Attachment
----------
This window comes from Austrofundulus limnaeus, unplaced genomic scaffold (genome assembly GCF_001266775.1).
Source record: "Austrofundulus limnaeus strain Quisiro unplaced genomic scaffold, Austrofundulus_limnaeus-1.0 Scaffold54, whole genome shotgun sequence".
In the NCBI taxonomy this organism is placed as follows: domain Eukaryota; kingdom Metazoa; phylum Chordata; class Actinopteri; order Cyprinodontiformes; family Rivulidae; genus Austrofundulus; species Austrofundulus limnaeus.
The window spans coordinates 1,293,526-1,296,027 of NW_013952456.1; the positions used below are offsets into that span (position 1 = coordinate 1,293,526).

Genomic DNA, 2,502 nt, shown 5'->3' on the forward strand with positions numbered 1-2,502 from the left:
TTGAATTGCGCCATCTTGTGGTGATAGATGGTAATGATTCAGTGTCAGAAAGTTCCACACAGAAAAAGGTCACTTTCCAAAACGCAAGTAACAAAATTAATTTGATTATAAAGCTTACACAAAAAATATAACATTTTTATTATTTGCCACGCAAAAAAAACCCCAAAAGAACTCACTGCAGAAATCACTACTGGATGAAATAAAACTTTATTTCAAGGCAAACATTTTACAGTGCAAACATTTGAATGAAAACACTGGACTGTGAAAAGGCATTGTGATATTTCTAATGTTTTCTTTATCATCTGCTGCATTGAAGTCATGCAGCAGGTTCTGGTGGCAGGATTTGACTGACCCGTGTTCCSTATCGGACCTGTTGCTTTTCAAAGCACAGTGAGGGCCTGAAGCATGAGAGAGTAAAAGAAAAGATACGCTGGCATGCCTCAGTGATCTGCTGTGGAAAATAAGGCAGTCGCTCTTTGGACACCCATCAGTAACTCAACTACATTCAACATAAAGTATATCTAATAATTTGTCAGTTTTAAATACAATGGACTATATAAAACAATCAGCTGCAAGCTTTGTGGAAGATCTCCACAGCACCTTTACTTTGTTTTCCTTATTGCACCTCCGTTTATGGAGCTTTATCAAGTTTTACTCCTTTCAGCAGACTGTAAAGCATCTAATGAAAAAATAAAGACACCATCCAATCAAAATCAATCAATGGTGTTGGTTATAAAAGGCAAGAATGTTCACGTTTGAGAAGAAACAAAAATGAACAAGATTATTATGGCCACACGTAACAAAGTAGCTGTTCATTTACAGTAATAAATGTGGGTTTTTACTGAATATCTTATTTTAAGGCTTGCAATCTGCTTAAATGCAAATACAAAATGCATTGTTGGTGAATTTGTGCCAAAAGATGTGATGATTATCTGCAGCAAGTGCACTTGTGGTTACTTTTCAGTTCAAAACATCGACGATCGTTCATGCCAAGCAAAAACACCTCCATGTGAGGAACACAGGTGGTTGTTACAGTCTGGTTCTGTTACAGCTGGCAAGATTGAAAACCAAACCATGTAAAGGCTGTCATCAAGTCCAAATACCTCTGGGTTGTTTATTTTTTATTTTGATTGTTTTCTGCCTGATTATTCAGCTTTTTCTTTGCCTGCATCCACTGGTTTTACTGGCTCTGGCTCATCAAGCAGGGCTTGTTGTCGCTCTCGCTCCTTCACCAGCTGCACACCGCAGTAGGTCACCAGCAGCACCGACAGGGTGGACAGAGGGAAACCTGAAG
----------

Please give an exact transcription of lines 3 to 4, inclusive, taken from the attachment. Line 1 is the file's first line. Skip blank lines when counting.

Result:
In the NCBI taxonomy this organism is placed as follows: domain Eukaryota; kingdom Metazoa; phylum Chordata; class Actinopteri; order Cyprinodontiformes; family Rivulidae; genus Austrofundulus; species Austrofundulus limnaeus.
The window spans coordinates 1,293,526-1,296,027 of NW_013952456.1; the positions used below are offsets into that span (position 1 = coordinate 1,293,526).